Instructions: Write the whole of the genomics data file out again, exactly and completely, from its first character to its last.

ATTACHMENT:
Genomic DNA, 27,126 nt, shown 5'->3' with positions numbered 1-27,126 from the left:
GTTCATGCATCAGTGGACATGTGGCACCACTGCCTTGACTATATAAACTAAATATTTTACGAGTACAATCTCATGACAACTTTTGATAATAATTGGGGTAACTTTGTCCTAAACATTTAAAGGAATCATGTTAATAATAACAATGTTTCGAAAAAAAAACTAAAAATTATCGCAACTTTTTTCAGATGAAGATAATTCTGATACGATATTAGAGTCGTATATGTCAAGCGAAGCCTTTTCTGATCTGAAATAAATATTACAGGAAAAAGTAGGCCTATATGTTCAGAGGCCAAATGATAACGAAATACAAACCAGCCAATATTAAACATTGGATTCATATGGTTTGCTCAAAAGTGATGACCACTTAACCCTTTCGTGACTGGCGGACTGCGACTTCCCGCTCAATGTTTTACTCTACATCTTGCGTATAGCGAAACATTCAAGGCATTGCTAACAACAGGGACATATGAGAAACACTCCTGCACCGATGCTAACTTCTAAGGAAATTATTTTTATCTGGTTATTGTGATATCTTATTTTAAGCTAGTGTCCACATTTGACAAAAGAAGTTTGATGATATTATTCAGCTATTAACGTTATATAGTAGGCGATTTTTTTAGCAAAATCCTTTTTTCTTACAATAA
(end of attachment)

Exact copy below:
Genomic DNA, 27,126 nt, shown 5'->3' with positions numbered 1-27,126 from the left:
GTTCATGCATCAGTGGACATGTGGCACCACTGCCTTGACTATATAAACTAAATATTTTACGAGTACAATCTCATGACAACTTTTGATAATAATTGGGGTAACTTTGTCCTAAACATTTAAAGGAATCATGTTAATAATAACAATGTTTCGAAAAAAAAACTAAAAATTATCGCAACTTTTTTCAGATGAAGATAATTCTGATACGATATTAGAGTCGTATATGTCAAGCGAAGCCTTTTCTGATCTGAAATAAATATTACAGGAAAAAGTAGGCCTATATGTTCAGAGGCCAAATGATAACGAAATACAAACCAGCCAATATTAAACATTGGATTCATATGGTTTGCTCAAAAGTGATGACCACTTAACCCTTTCGTGACTGGCGGACTGCGACTTCCCGCTCAATGTTTTACTCTACATCTTGCGTATAGCGAAACATTCAAGGCATTGCTAACAACAGGGACATATGAGAAACACTCCTGCACCGATGCTAACTTCTAAGGAAATTATTTTTATCTGGTTATTGTGATATCTTATTTTAAGCTAGTGTCCACATTTGACAAAAGAAGTTTGATGATATTATTCAGCTATTAACGTTATATAGTAGGCGATTTTTTTAGCAAAATCCTTTTTTCTTACAATAA